Since then, St. John's has moved to the suburbs—hence the "Shrewsbury"—and become a high-rent prep school.
I have seen no such stately houses, in that style, as we found here in Shrewsbury.
He was for a line to Shrewsbury, and also a line to Oswestry, but not to Oswestry alone.
I left Shrewsbury this day fortnight ago, and have since that time been working from morning to night in catching fish or beetles.
Thence to Shrewsbury to wish my father and sisters a long farewell.
It is interesting and instructive to compare the fate of Shrewsbury with the fate of Peterborough.
The brave are with the King at Shrewsbury; the stay-at-homes are not fighters.
It evidences, moreover, how large the Welsh trade of Shrewsbury had already grown.
But we rose both at an instant, and fought a long hour by Shrewsbury clock.
Shrewsbury, Earl of, cited on democracy in America and its failure, ii.
one of the most etymologically complex of English place names, it illustrates the changes wrought in Old English words by Anglo-French scribes who could not pronounce them. Recorded 1016 as Scrobbesbyrig, it originally may have meant "the fortified place in (a district called) The Scrub." The initial consonant cluster was impossible for the scribes, who simplified it to sr-, then added a vowel (sar-) to make it easier still.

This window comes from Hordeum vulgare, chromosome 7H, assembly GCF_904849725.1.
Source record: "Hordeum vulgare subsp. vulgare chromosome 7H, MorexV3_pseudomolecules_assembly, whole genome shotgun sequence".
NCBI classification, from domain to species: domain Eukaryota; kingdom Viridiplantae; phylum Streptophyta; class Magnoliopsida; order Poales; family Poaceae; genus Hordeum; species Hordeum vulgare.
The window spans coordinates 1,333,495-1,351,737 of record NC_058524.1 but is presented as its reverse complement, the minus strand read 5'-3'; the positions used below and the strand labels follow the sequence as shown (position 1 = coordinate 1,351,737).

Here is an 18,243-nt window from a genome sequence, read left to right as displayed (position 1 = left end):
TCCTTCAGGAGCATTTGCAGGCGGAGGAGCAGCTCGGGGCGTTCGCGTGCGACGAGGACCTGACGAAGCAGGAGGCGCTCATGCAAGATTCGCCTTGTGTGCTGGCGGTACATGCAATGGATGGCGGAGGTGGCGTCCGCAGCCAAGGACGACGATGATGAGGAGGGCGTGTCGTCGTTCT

The name was also changed by Anglo-French loss or metathesis of liquids in words containing -l-, -n-, or -r- (also evident in the derivatives of Old French Berengier "bear-spear" -- Old High German Beringar -- name of one of the paladins in the Charlemagne romances and a common given name in England 12c. and 13c., which has come down in surnames as Berringer, Bellanger, Benger, etc.). Thus Sarop- became Salop- and in the 12c. and 13c. the overwhelming spelling in government records was Salopesberie, which accounts for the abbreviation Salop for the modern county.
During all this, the Anglo-Saxon inhabitants (as opposed to the French scribes) still pronounced it properly, and regular sound evolutions probably produced a pronunciation something like Shrobesbury (which turns up on a 1327 patent roll). After a predictable -b- to -v- (a vowel in the Middle Ages) to -u- shift, the modern spelling begins to emerge 14c. and is fully established 15c.
Shrewsbury clock, for some reason, became proverbial for exactness, and thus, naturally, proverbial as indicating exaggeration of accuracy (1590s).